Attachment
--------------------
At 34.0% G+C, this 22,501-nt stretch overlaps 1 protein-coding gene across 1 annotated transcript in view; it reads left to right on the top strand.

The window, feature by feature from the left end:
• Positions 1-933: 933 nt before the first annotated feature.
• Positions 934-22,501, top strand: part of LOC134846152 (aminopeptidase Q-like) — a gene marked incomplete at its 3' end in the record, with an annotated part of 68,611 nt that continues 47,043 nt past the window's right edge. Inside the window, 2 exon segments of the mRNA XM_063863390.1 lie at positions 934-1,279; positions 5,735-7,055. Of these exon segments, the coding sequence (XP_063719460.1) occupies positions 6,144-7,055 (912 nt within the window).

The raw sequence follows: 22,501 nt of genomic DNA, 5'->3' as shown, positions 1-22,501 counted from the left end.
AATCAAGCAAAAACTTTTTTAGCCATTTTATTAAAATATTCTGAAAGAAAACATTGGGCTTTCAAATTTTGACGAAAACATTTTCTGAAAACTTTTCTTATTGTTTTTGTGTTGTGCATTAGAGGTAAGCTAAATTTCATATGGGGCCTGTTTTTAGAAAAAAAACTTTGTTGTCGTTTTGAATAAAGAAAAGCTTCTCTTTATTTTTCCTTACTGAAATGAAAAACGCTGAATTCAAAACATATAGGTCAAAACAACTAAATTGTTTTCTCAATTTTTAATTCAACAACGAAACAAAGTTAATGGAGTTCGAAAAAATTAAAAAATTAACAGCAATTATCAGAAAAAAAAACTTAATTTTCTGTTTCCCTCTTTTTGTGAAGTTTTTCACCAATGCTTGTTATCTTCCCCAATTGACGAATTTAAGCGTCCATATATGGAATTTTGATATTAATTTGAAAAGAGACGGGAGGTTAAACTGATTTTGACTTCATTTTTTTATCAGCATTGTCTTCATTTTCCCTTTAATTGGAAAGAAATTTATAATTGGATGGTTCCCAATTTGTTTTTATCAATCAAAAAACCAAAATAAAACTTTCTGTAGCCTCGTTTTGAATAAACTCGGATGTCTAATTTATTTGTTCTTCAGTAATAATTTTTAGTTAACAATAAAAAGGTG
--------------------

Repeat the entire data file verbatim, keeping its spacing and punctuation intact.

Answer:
At 34.0% G+C, this 22,501-nt stretch overlaps 1 protein-coding gene across 1 annotated transcript in view; it reads left to right on the top strand.

The window, feature by feature from the left end:
• Positions 1-933: 933 nt before the first annotated feature.
• Positions 934-22,501, top strand: part of LOC134846152 (aminopeptidase Q-like) — a gene marked incomplete at its 3' end in the record, with an annotated part of 68,611 nt that continues 47,043 nt past the window's right edge. Inside the window, 2 exon segments of the mRNA XM_063863390.1 lie at positions 934-1,279; positions 5,735-7,055. Of these exon segments, the coding sequence (XP_063719460.1) occupies positions 6,144-7,055 (912 nt within the window).

The raw sequence follows: 22,501 nt of genomic DNA, 5'->3' as shown, positions 1-22,501 counted from the left end.
AATCAAGCAAAAACTTTTTTAGCCATTTTATTAAAATATTCTGAAAGAAAACATTGGGCTTTCAAATTTTGACGAAAACATTTTCTGAAAACTTTTCTTATTGTTTTTGTGTTGTGCATTAGAGGTAAGCTAAATTTCATATGGGGCCTGTTTTTAGAAAAAAAACTTTGTTGTCGTTTTGAATAAAGAAAAGCTTCTCTTTATTTTTCCTTACTGAAATGAAAAACGCTGAATTCAAAACATATAGGTCAAAACAACTAAATTGTTTTCTCAATTTTTAATTCAACAACGAAACAAAGTTAATGGAGTTCGAAAAAATTAAAAAATTAACAGCAATTATCAGAAAAAAAAACTTAATTTTCTGTTTCCCTCTTTTTGTGAAGTTTTTCACCAATGCTTGTTATCTTCCCCAATTGACGAATTTAAGCGTCCATATATGGAATTTTGATATTAATTTGAAAAGAGACGGGAGGTTAAACTGATTTTGACTTCATTTTTTTATCAGCATTGTCTTCATTTTCCCTTTAATTGGAAAGAAATTTATAATTGGATGGTTCCCAATTTGTTTTTATCAATCAAAAAACCAAAATAAAACTTTCTGTAGCCTCGTTTTGAATAAACTCGGATGTCTAATTTATTTGTTCTTCAGTAATAATTTTTAGTTAACAATAAAAAGGTG